National LGBTQIA STEM Groups Host Joint Meeting at Tech

LGBTQIA students, professionals, and allies in science, technology, engineering, and mathematics fields will gather for the joint meeting of oSTEM and NOGLSTP.

Students and professionals from across the country will gather at Georgia Tech this weekend for an event focused on LGBTQIA issues in science, technology, engineering, and mathematics (STEM) fields. 

Out in STEM (oSTEM) and the National Organization of Gay and Lesbian Scientists and Technical Professionals (NOGLSTEP) have partnered this year for the first time to combine NOGLSTEP’s Out to Innovate 2014 and oSTEM’s 4th National Conference, co-hosting the joint meeting here at Tech.

“Not only will it be a place to share and network, but it will give students and young professionals opportunities for professional development,” said Emily Li, a fourth-year mechanical engineering major and president of the oSTEM chapter at Georgia Tech.

Around 300 students and 150 professionals from 48 states will spend the weekend at the Georgia Tech Hotel and Conference Center to discuss topics of a general nature, such as how to obtain federal research funding, as well as those specific to being queer-identified in academic and corporate settings.

One panel will feature several individuals affiliated with Tech, who will explore the intersection of leadership, orientation, identity, and expression in STEM. Facilitated by Bradley Wilkinson, a Tech alumnus, the panel will include Julie Ancis, associate vice president for Institute Diversity; Jennifer Hasler, professor in Electrical and Computer Engineering; Manu Platt, assistant professor in the Wallace H. Coulter Department of Biomedical Engineering; and alumni Felix Hu and Alex Wan.

“Young people are seeking mentorship and advice, and this gives them a chance to hear from STEM professionals and out leaders,” Ancis said. “We are thrilled to bring this conference to Tech to help educate a diverse community.”

Other speakers at the event will include Tam O’Shaugnessy of Sally Ride Science, Kei Koizumi of the White House Office of Science and Technology Policy, and LaDoris Harris of the Department of Energy.

The conference has been 18 months in the making and is an effort led by the Office of Institute Diversity, with support from the Division of Student Affairs.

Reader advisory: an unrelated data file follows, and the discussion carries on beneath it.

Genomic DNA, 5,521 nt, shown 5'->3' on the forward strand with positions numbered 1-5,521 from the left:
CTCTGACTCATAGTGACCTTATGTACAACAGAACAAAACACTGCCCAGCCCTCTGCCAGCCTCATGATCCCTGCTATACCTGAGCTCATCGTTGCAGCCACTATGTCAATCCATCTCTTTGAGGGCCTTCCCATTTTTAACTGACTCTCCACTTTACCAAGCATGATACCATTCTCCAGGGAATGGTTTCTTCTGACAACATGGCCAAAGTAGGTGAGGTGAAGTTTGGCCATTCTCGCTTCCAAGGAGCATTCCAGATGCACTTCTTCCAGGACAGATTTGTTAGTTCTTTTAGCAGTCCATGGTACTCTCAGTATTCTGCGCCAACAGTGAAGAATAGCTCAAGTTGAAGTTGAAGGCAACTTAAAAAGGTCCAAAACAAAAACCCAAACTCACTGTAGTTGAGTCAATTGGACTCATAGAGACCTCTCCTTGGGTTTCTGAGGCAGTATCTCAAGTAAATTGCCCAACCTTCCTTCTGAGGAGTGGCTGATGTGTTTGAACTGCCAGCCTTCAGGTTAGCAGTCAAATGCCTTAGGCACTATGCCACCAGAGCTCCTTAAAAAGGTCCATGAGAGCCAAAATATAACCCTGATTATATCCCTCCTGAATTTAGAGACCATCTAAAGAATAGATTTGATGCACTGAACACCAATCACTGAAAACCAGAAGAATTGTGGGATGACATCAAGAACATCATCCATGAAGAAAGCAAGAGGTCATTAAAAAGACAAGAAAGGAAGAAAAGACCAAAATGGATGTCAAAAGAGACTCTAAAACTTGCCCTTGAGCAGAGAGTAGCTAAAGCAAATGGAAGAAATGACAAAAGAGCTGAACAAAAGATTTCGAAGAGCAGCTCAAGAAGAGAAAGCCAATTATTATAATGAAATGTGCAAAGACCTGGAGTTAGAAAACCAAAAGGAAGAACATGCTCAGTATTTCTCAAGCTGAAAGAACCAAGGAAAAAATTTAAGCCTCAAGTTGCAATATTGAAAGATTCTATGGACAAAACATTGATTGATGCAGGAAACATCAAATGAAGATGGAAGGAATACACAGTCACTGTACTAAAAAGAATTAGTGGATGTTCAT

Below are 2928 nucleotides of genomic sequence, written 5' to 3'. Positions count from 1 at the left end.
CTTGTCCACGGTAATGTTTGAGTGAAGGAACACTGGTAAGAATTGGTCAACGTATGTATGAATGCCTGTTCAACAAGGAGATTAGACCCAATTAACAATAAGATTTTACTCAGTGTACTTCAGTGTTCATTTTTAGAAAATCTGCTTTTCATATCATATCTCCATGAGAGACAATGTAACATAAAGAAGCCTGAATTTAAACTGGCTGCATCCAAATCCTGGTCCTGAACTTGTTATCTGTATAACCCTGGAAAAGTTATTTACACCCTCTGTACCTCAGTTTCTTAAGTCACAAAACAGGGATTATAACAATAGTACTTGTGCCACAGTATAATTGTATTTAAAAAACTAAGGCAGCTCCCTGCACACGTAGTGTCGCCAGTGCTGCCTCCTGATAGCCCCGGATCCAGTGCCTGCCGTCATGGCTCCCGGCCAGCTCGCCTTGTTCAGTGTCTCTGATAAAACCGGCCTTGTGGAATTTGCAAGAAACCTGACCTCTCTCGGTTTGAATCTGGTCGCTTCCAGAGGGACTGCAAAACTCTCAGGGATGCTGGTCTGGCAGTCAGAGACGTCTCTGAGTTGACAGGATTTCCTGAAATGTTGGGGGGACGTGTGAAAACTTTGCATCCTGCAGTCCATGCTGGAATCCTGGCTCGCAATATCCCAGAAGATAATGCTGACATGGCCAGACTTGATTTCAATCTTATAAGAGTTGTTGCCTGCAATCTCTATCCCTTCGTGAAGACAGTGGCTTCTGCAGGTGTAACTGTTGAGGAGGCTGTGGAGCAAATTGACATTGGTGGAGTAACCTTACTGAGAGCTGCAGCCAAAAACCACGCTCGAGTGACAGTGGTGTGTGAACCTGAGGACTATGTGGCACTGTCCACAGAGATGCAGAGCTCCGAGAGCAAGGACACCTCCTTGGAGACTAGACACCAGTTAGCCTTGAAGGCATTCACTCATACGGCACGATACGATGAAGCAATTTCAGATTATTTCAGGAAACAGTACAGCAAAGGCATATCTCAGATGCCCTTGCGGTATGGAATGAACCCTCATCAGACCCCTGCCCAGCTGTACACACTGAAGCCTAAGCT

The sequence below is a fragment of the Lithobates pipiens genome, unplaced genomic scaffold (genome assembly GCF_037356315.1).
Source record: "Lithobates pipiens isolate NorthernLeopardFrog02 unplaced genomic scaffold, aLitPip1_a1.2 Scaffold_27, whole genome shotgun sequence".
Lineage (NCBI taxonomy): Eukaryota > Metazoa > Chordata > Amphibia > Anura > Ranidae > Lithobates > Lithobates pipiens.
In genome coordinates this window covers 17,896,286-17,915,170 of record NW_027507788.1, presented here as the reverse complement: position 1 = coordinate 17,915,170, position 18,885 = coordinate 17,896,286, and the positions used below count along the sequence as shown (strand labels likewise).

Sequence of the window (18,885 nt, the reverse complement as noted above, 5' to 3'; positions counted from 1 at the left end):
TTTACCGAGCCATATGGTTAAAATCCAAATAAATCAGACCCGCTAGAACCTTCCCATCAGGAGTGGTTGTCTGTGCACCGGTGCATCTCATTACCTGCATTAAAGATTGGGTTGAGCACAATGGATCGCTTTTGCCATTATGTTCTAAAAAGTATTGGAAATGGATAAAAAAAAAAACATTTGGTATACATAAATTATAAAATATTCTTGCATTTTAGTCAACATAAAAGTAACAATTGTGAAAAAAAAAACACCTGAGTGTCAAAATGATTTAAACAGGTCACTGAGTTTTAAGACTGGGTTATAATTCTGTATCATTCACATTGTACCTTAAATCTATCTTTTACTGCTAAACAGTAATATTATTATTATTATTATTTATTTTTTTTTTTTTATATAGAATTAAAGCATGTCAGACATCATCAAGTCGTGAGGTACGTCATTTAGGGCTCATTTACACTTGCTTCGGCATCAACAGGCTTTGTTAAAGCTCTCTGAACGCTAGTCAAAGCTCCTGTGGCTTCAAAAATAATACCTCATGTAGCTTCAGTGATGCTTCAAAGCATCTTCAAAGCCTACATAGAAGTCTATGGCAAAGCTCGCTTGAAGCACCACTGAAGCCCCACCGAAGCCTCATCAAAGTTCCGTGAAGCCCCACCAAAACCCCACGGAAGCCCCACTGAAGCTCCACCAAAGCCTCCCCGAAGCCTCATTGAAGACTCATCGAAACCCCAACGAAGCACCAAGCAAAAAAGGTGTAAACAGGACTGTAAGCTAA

"This conference represents a critical dimension of our diversity and inclusion agenda at Tech, and is something we are very committed to," said Archie Ervin, vice president of Institute Diversity, who will also provide welcoming remarks during the weekend.

For Li, it’s indicative of a positive trajectory for both Tech and the Southeast region.

“Tech is such a beacon for the South, and it’s awesome to see people want to invest here and draw out allies and activists,” she said. 

Two Tech students will participate in a poster session with peers from universities such as New York University, Yale University, Purdue University, and the University of California–Berkeley.

Attendees will also have a chance to tour Tech’s campus, and the weekend will even include opportunities to interview with companies that are recruiting.

“These kinds of events bring much-needed conversations about diversity and inclusion into academic and professional STEM spaces,” said Aby Parsons, director of Tech’s LGBTQIA Resource Center. Parsons came to Tech in April to oversee the new center. “These efforts can only help our LGBTQIA students feel more confident navigating both campus and the job market.”

For those looking to get more involved with LGBTQIA issues on campus, the LGBTQIA Resource Center will host a series of Safe Space trainings in the spring. This program is designed for students, faculty, and staff with an interest in learning how to be an ally in the LGBTQIA community.